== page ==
Condensation occurs in cold weather when warm humid air cools on contact with cold surfaces like external walls and windows and in places of poor air circulation such as corners, behind wardrobes and cupboards. These are ideal conditions for black mould to grow and will grow rapidly if not addressed. The amount of condensation a home has, depends on the occupant’s lifestyle and the ventilation in place, pets, people and gas fires are all producers of moisture.
Some simple steps can reduce the condensation:
- Low constant heating
- Don’t dry clothes indoors or on radiators
- Cover pans when cooking
- Make sure tumble dryers are vented
- Air vents are unblocked
- Trickle vents are open
- Use a UniBond Aero-360 Pure Moisture Absorber Device or similar device
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Causes of Condensation
Condensation is caused by excess moisture in the air, and a lack of property ventilation. The moisture is released from everyday activities, from washing and drying clothes indoors to cooking and bathing, pets and gas heaters. The trapped moisture travels around the home where it condenses onto cool surfaces such as external walls, windows and frames, mirrors and furniture, causing excessive water creating ideal conditions for mould to grow.
The mould patches are a visible sign of condensation, and DIYers will know how difficult they are to cover up. However, the effect on health is the main reason why condensation must be tackled.
Condensation leads to the growth of poisonous mould spores. These spores are breathed in by occupants and can cause a range of respiratory and skin problems. The humid environment is also a perfect breeding ground for dustmites, present in the cleanest of homes, to multiply in huge numbers. Another allergenic, dustmite faeces is a trigger for asthmas sufferers and can lead to a range of allergic symptoms. A further consequence of not adequately ventilating your home is the build-up of air-born pollutants, including fumes released from cooking, painting, and using cleaning products, and also the external pollutants that enter the home – traffic fumes, pollen, and in some areas, Radon Gas. Positive Input Ventilation is the only ventilation method that can cure condensation in a property whilst also reducing the pollutants in the air, helping to create a fresh, healthy environment.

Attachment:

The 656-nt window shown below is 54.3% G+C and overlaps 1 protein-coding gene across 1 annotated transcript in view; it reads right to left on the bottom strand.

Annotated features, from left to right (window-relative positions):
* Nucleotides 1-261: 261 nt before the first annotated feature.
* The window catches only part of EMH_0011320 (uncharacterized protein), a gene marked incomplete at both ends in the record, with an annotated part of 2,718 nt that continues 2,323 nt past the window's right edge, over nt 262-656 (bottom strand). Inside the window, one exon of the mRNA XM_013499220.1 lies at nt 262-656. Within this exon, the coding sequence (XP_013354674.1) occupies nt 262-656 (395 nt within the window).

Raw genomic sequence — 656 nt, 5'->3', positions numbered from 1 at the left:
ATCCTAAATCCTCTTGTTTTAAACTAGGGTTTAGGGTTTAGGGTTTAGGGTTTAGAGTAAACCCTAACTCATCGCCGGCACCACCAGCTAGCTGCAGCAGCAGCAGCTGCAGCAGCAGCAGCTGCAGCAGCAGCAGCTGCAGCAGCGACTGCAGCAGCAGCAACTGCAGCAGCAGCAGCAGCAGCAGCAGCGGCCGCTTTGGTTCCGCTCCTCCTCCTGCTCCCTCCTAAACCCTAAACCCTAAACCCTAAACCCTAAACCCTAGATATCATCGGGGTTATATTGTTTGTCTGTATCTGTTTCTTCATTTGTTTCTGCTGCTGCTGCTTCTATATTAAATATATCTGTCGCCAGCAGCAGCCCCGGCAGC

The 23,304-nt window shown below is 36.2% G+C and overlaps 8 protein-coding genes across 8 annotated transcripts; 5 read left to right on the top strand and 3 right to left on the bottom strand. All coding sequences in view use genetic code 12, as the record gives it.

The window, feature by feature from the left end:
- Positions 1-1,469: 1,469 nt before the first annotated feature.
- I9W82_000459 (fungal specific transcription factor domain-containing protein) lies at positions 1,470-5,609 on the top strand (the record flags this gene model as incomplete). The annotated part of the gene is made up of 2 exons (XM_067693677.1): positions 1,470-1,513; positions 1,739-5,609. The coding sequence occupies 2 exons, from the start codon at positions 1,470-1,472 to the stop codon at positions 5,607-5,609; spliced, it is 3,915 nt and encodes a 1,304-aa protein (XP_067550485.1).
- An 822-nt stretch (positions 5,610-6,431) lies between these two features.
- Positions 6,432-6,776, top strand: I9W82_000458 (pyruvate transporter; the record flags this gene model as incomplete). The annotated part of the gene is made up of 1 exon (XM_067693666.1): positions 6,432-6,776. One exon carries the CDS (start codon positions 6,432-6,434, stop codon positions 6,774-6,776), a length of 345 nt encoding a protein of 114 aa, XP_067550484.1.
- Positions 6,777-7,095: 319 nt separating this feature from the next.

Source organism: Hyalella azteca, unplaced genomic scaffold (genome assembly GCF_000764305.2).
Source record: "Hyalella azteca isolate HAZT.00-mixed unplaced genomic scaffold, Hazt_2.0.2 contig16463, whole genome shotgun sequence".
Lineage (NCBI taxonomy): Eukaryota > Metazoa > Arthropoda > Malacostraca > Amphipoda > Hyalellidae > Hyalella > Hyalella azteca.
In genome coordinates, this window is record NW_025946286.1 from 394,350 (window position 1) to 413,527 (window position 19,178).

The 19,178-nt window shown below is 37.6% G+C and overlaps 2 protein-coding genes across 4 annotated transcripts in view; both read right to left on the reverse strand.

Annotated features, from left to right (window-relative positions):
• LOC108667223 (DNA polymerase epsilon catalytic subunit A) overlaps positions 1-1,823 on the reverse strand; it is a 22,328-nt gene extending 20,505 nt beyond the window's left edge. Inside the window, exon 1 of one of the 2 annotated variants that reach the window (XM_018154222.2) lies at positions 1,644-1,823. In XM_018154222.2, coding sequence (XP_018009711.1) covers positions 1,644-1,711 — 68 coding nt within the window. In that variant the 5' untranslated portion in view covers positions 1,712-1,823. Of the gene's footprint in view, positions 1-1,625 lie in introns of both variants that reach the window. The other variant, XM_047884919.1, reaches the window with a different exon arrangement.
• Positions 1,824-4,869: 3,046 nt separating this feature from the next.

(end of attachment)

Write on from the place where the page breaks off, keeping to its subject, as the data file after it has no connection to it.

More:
How Condensation can cause Black Mould
Most homes will feature some form of ventilation, whether it be extract fans in the bathroom or kitchen, trickle vents in the windows or, normally a feature in older properties, airbricks in the walls. Single room ventilation is effective at reducing moisture levels and cooking odours from individual rooms as long as they are running or if windows and trickle vents are open, but if your property suffers with condensation and you don’t want to lose heat during the winter months then a more robust strategy is needed to force the moisture-laden air out of every room rather than moving it round the home.
Reducing problems with Black Mould
Its very important to remove black mould as soon as it becomes visible or if you can smell its presence find its location usually behind furniture etc, use a Black mould removal spray, if you find you are unable to keep on top if the issue a more robust measure may be necessary.
Option 1. This solution will significantly reduce condensation and the regrowth of Black mould spores
a. Removal of Black Mould with Kingfisher Black Mould remover.
b. Paint area with Anti-mould Thermapaint
Option 2. Positive Input Ventilation (PIV) This system takes out the humid air and any other pollutants and replaces it with clean filtered air, improving the air condition in your home.
Are you a landlord and condensation is a common problem in your properties?
Maybe a damp survey would help to resolve ongoing issues?